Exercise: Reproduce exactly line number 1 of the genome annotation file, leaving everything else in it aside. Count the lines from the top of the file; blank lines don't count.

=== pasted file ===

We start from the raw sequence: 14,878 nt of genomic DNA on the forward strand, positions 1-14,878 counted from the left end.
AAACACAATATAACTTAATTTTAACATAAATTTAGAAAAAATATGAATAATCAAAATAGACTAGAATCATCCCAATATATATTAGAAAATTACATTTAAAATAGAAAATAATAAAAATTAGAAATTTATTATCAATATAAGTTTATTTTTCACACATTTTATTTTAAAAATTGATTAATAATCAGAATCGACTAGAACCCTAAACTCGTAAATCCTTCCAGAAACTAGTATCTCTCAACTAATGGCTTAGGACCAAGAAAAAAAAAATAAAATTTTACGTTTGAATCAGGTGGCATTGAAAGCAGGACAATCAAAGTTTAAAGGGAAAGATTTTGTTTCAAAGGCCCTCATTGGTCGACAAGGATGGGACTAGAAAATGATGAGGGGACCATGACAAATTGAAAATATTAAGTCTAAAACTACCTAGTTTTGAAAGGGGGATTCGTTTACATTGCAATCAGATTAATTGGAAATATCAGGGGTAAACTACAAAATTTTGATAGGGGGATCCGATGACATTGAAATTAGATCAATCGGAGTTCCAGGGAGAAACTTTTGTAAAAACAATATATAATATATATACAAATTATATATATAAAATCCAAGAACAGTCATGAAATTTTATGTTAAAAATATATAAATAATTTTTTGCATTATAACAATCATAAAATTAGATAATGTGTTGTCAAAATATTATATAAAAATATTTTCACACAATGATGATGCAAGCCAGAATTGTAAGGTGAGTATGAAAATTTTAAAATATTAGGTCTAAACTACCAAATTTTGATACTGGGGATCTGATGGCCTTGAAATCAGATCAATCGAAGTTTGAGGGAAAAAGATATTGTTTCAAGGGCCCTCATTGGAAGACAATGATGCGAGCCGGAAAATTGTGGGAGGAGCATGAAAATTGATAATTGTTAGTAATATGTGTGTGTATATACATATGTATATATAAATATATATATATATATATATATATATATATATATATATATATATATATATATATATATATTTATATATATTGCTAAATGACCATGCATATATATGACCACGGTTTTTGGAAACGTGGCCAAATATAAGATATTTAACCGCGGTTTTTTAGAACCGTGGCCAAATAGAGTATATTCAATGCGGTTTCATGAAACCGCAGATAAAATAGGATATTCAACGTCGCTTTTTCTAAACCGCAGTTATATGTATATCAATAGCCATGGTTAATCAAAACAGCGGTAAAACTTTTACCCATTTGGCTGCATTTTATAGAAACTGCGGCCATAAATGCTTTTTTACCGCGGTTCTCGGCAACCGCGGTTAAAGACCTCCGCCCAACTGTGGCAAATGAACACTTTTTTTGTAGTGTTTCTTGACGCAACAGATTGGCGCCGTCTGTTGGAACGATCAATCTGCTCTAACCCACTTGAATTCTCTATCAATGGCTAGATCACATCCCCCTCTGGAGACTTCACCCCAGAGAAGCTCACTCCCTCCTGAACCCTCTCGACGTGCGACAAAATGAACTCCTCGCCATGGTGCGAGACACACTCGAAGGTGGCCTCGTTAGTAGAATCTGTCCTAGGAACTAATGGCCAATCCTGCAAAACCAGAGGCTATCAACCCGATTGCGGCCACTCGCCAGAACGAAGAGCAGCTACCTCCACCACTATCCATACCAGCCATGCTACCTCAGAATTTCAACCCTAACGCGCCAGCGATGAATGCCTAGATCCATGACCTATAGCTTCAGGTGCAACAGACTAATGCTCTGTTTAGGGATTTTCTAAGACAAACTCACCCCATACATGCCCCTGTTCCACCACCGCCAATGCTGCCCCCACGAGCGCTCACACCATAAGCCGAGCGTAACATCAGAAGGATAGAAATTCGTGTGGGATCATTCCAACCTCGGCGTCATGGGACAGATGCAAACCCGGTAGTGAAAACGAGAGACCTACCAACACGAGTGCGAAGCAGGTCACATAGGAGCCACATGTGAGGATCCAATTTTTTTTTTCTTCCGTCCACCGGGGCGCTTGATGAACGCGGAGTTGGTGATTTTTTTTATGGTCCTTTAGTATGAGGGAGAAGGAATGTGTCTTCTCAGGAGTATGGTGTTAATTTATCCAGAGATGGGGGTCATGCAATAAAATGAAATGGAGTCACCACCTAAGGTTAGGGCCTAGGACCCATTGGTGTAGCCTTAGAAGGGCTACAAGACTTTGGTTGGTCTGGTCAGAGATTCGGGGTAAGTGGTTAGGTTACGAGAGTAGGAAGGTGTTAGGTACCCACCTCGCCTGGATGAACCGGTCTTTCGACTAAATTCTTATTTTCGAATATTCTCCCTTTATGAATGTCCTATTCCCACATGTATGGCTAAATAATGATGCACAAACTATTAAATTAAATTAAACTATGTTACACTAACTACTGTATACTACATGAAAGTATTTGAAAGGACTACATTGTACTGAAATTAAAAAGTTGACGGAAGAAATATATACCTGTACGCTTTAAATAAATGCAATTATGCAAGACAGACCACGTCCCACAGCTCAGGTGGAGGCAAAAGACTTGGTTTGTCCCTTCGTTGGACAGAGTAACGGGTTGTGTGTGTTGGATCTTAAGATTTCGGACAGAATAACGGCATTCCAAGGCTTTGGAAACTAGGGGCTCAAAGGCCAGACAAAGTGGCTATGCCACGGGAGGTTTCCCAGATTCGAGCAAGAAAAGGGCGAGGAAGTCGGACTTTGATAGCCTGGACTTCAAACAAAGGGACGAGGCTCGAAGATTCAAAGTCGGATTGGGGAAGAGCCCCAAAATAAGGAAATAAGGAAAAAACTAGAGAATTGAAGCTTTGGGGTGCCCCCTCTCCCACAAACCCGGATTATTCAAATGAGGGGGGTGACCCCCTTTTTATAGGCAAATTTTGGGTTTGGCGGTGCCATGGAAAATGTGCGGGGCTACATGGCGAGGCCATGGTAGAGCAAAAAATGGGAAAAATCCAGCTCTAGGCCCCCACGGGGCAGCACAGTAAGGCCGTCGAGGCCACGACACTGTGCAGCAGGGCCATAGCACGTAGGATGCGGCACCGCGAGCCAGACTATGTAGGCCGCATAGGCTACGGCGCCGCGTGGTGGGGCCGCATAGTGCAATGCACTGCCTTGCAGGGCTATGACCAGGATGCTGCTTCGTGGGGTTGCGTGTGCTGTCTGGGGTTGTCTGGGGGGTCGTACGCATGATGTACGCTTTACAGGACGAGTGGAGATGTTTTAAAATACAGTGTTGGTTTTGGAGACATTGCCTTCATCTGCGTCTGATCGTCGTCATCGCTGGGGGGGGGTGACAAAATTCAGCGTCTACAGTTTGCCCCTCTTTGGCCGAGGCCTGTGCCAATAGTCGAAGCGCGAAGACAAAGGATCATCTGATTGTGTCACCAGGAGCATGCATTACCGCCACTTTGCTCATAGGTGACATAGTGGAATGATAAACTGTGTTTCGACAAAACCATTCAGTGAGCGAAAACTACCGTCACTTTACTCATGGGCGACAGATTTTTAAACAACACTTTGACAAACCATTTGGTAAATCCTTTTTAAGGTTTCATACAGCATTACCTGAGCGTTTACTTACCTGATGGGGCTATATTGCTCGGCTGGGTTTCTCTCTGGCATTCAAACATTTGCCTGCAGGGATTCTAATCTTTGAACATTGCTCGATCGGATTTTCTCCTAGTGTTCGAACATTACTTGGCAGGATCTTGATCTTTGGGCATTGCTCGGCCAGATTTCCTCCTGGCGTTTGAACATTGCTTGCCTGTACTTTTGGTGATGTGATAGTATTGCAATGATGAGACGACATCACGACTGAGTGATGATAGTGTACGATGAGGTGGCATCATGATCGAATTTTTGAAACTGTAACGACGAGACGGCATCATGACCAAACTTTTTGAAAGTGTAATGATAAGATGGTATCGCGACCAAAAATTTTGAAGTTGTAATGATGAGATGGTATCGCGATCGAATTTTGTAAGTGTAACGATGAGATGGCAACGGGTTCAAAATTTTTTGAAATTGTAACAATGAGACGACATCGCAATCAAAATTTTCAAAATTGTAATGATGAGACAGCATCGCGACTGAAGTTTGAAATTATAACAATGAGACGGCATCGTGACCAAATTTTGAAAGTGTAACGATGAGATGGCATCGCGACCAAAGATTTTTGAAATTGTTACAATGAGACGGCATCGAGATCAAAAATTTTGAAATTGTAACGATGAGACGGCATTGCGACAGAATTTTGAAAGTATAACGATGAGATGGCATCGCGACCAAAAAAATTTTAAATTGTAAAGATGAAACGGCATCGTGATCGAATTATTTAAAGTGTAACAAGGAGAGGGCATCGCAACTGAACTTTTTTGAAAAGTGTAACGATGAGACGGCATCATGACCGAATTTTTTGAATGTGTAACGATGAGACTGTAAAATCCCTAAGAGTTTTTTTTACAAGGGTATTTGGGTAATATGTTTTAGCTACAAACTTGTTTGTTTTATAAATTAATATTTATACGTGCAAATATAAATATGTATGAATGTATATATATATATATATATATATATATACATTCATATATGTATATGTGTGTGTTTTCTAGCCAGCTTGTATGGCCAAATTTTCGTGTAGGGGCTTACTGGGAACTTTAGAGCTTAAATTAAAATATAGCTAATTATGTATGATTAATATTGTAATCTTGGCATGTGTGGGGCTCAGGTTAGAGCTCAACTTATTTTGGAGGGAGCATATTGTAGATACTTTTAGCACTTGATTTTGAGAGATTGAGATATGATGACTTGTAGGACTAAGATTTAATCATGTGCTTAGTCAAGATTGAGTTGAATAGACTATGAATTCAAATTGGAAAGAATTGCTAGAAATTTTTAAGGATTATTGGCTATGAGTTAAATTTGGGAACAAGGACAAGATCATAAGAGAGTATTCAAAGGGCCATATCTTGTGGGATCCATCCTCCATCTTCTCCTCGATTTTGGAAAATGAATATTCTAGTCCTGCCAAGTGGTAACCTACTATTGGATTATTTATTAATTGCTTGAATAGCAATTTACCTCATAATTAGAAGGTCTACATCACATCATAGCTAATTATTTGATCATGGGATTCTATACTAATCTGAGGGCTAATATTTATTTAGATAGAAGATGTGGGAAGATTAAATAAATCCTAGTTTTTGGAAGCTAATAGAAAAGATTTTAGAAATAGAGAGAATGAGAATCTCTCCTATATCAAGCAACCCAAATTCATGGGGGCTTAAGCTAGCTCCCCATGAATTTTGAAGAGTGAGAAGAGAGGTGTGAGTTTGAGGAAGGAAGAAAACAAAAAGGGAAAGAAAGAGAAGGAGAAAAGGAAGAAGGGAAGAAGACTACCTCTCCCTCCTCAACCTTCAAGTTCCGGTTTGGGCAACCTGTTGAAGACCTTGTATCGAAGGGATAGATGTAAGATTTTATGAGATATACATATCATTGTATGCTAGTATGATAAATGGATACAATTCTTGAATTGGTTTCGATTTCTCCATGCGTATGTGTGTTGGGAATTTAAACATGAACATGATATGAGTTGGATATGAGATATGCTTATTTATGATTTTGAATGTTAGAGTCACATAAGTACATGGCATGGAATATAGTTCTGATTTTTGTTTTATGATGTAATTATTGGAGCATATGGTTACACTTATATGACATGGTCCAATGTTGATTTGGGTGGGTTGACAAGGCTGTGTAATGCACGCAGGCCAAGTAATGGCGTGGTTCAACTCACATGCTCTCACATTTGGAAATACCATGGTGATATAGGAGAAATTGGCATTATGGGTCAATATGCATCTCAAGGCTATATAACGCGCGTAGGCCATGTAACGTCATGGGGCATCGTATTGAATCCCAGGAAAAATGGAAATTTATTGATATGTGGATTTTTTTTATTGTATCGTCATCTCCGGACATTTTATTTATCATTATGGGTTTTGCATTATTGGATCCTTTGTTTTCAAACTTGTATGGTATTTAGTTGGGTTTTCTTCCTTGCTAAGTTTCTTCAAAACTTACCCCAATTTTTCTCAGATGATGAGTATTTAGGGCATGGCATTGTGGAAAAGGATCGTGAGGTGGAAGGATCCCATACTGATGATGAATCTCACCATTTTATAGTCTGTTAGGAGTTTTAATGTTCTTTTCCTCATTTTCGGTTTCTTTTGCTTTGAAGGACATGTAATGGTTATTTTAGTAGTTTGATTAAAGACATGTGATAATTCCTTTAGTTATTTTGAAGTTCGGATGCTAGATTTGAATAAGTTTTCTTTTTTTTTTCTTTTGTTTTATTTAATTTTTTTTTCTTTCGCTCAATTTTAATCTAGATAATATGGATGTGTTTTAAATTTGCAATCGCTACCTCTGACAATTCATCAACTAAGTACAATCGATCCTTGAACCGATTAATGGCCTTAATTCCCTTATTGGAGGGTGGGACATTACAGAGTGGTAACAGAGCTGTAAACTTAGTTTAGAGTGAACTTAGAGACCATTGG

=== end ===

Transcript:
We start from the raw sequence: 14,878 nt of genomic DNA on the forward strand, positions 1-14,878 counted from the left end.